Running the Goat Rodeo: Simplify


Owner-Makers lend your ears. This is a series of blog posts and stuff I screwed up and how I fixed it. Use as you wish.


When I got over the initial hump of, “How do I cut metal?” and then make a resonator from it the world of reso-possibilities was endless.  This is coming from someone who’s first guitar out of guitar school was a 10 string fan fret touch-style guitar with kasha bracing. So before I started selling the resonators I tried tricones, different soundholes, brass, steel, different neck widths.  And everything was crap.

I never got good at anything, spent 4x as much time as I should have making different jigs and templates.  Frustrated I said, “steel, single cone, f-hole guitars and thats it. ” And then I started getting somewhere.

Any sort of option complicates things. I make brass and steel guitars, with and without a cutaway. I added a pickup. So then I have to keep tops in stock for pickup AND non pickup brass, steel, non cutaway brass and non cutaway steel. It’s more money hanging on the wall and twice as much to keep track of. That’s just one small example.  I dug myself out of a lot of these sorts of holes.

When you set out in the beginning to make something for a living set out to be The Go-To.  I think I read somewhere that almost all of Olson’s guitars are cedar and Indian Rosewood. Fraulini – he’s a Go-to guy.  When someone in the woodworking community needs something engraved are you The Go-To?  If you build instruments do you have a bluegrass guitar, blues guitar, martin guitar, archtop guitar and mandolin model?  One way to look at that is you’re trying to start five different businesses at once.  Mandolin guys aren’t looking for blues machines, archtop players aren’t look for mandolins. Can it be done? Sure. It will be harder.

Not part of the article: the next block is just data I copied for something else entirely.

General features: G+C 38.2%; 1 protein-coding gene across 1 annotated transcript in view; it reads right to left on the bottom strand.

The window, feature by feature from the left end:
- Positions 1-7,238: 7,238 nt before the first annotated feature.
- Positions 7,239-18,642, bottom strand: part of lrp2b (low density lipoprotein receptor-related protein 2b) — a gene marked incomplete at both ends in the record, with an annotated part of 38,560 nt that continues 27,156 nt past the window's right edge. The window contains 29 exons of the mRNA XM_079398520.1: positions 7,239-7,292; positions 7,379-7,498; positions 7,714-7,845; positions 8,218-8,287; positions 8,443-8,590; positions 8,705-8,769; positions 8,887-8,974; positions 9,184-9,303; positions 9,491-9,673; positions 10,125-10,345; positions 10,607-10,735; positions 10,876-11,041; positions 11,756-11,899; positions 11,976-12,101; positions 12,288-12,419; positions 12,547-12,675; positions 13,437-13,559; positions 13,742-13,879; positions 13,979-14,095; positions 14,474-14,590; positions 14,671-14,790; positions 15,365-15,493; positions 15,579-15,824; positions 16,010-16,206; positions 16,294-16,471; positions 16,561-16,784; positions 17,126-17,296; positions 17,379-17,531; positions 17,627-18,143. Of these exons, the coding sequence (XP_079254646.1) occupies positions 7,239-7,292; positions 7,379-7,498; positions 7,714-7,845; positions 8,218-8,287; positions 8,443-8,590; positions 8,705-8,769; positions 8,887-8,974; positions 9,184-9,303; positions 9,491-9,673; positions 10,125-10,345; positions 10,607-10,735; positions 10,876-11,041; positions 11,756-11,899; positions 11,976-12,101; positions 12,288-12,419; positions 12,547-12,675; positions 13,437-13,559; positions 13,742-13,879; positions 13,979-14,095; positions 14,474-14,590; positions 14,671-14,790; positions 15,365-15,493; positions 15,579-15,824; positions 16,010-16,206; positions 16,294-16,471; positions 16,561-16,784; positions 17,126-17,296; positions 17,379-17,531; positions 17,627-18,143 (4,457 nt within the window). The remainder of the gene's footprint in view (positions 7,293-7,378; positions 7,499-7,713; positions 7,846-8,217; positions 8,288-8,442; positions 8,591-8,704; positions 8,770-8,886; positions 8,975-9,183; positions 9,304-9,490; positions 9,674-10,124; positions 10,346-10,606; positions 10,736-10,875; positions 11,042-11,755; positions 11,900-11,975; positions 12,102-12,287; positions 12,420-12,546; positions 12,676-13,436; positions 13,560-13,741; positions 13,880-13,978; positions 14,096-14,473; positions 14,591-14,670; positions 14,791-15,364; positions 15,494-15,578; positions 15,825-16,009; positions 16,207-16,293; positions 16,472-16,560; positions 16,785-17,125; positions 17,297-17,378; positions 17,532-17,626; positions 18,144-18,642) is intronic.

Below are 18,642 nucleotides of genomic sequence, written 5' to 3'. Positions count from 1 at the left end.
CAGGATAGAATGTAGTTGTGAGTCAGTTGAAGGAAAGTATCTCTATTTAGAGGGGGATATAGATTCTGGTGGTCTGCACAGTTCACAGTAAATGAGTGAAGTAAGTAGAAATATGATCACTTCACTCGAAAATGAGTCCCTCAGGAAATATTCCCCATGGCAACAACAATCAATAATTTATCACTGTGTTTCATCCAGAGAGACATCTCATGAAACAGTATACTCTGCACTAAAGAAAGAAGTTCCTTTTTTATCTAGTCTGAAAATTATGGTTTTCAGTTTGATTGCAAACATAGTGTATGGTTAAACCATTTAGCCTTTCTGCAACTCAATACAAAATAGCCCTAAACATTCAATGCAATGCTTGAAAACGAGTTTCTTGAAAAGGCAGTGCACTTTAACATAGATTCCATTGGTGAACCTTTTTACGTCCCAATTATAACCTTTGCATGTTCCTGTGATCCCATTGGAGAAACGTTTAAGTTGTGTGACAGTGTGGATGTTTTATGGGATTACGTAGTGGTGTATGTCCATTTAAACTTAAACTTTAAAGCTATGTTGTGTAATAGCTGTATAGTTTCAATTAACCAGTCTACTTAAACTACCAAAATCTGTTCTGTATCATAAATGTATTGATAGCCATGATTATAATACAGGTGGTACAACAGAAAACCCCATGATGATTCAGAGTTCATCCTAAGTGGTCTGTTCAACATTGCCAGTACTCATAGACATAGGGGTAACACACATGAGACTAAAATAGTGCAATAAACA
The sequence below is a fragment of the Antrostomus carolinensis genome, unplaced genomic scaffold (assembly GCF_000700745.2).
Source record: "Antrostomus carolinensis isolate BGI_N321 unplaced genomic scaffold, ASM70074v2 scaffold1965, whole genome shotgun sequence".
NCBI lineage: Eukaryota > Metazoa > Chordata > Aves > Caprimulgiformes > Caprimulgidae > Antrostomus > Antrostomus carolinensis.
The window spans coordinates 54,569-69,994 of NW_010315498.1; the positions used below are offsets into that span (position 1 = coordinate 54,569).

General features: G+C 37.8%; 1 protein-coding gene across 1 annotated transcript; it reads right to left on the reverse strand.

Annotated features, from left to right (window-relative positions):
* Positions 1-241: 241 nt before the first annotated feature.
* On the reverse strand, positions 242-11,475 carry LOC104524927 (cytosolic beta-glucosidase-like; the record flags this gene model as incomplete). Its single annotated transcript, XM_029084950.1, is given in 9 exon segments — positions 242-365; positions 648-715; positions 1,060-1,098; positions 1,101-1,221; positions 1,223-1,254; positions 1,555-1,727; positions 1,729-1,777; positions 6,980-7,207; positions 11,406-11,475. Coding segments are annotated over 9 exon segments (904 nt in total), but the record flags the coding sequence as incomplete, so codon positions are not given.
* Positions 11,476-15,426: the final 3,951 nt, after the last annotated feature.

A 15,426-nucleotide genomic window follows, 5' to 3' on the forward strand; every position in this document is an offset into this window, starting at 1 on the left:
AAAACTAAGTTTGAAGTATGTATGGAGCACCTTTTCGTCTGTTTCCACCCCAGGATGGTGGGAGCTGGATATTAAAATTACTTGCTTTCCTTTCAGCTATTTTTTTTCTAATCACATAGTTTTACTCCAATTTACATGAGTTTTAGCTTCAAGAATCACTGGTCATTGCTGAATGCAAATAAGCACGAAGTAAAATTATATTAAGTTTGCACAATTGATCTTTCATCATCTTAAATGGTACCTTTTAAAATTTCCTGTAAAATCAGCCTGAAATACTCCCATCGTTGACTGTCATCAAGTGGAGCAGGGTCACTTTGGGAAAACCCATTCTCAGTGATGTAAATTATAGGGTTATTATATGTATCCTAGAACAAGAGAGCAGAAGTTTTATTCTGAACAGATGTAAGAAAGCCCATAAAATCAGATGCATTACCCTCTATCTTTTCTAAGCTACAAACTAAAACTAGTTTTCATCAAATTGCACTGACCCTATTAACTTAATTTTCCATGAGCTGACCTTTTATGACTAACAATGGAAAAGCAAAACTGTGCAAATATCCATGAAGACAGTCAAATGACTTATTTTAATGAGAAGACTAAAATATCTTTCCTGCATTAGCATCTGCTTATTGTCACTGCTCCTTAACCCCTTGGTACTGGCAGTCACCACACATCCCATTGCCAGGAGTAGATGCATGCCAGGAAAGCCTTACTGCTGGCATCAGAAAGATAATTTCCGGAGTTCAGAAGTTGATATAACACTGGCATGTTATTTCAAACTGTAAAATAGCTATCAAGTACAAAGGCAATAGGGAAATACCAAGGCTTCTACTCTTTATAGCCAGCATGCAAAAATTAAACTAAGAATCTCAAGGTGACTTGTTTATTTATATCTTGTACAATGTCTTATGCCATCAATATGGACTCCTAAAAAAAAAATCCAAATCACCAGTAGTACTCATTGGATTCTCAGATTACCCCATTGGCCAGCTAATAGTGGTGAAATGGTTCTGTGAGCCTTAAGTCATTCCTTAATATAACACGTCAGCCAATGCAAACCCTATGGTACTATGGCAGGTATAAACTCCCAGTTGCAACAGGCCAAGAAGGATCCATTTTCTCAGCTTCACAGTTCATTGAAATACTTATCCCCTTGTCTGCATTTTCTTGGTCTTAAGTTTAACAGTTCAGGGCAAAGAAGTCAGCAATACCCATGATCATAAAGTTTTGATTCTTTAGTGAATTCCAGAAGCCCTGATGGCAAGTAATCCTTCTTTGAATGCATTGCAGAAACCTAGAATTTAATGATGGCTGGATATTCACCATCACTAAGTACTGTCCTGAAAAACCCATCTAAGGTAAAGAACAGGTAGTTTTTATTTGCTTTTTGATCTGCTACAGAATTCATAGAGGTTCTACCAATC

If you’re at someone’s house and they ask if you want some ice cream you say sure. If they then tell you 15 different flavors you can pick from you say, “uhhhh.” Don’t do that to your customers.

  1. Focus your efforts and succeed at one thing. Then move on if necessary.
  2. Be the Go-To.
  3. Your customers want ice cream, not overwhelming choice.

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